Apple has achieved a record-breaking market capitalisation of $700bn - making it more valuable than Switzerland.
The cash-laden fruity firm has now become the most expensive company in human history, after its stock rose to a high of $119.75 yesterday.
At its peak during trading yesterday, Apple reached a market cap of $703bn, before dipping slightly to end the day to a pathetic $690bn.
Switzerland, on the other hand, has a GDP of about $650bn, according to figures from the World Bank.
If you wanted to blow the entire $700bn, you could buy 538,876,058 basic models of the Macbook Pro with Retina screen, at $1,299 per unit. You could then build a pile of them which would stretch about 10,000 miles high, although balancing it might be difficult.
According to one analyst, Apple's competitors are so lacklustre that Christmas at Cupertino will be nothing less than bountiful.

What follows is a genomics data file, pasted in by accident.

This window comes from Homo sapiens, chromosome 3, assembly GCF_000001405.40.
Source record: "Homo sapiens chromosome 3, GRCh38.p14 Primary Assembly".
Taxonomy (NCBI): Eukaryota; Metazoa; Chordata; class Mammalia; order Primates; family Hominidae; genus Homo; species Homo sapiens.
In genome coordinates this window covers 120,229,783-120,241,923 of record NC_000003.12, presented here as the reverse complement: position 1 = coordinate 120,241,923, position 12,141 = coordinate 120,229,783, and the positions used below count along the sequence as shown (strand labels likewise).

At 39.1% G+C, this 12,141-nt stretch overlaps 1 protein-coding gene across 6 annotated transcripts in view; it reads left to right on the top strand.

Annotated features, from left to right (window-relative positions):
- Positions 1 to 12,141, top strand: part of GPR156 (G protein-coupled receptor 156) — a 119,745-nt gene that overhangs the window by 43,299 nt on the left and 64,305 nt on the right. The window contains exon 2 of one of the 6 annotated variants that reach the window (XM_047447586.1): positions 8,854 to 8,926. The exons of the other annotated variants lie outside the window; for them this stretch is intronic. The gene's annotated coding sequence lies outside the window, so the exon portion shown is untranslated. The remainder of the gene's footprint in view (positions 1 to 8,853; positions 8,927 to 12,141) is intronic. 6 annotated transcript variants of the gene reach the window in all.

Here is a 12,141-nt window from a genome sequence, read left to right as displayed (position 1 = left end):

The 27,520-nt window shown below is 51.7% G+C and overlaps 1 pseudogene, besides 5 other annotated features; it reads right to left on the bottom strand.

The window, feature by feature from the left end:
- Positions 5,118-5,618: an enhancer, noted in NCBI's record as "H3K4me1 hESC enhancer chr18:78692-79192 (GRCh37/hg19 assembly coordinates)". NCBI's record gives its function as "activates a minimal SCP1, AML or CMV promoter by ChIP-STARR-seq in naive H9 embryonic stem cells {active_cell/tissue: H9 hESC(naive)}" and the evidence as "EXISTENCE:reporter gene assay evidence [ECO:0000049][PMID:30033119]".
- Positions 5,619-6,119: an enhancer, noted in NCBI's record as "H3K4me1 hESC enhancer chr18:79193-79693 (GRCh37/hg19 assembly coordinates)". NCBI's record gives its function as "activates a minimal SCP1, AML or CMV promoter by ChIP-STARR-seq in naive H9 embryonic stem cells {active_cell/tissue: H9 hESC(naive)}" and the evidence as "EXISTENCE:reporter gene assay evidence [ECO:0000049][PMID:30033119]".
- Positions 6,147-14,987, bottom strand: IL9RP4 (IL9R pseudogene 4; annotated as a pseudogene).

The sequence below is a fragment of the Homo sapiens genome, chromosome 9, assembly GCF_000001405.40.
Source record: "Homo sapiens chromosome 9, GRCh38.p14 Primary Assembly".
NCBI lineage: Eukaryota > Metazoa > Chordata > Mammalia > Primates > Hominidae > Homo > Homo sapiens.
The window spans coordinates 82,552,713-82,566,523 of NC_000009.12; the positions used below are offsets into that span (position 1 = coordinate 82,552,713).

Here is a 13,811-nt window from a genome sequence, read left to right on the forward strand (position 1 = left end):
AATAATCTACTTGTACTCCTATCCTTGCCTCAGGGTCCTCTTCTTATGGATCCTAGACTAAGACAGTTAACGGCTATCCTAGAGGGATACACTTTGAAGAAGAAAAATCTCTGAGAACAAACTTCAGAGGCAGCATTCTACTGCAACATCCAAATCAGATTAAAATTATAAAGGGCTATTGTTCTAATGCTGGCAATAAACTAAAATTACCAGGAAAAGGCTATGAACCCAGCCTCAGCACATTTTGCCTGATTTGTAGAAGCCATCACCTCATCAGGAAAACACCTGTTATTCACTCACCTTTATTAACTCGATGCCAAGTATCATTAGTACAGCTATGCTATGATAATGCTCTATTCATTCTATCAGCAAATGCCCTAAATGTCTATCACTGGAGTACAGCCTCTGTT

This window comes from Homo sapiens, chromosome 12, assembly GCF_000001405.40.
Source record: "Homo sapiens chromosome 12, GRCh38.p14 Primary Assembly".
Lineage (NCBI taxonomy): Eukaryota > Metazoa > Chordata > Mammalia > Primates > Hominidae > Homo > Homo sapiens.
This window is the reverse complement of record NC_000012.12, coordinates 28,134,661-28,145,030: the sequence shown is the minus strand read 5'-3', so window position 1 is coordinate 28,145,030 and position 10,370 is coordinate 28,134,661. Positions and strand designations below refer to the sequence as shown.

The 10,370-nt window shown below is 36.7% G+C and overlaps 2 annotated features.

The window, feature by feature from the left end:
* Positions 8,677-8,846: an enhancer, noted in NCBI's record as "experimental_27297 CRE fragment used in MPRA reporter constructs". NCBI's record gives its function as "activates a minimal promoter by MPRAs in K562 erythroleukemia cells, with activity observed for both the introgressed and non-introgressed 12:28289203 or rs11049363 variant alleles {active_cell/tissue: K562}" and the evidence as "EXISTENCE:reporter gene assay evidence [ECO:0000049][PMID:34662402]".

“Given Apple’s significant portfolio refresh over the past three months, the lack of innovation from competitors, and a constructive spending backdrop in the US market, we believe Apple has opportunity to shine bright this holiday season,” said Brian White, an analyst at Cantor Fitzgerald.
In response to the news that Apple is the biggest company of all time, one reader wrote this plaintive tweet:
Well, this reporter has got to the end of a piece without using that phrase. Dare we hope the sub-editors can resist using it in a headline? ®
(Not a Peak Apple in sight... We must have reached Peak Peak Apple at last – Sub-Vultures)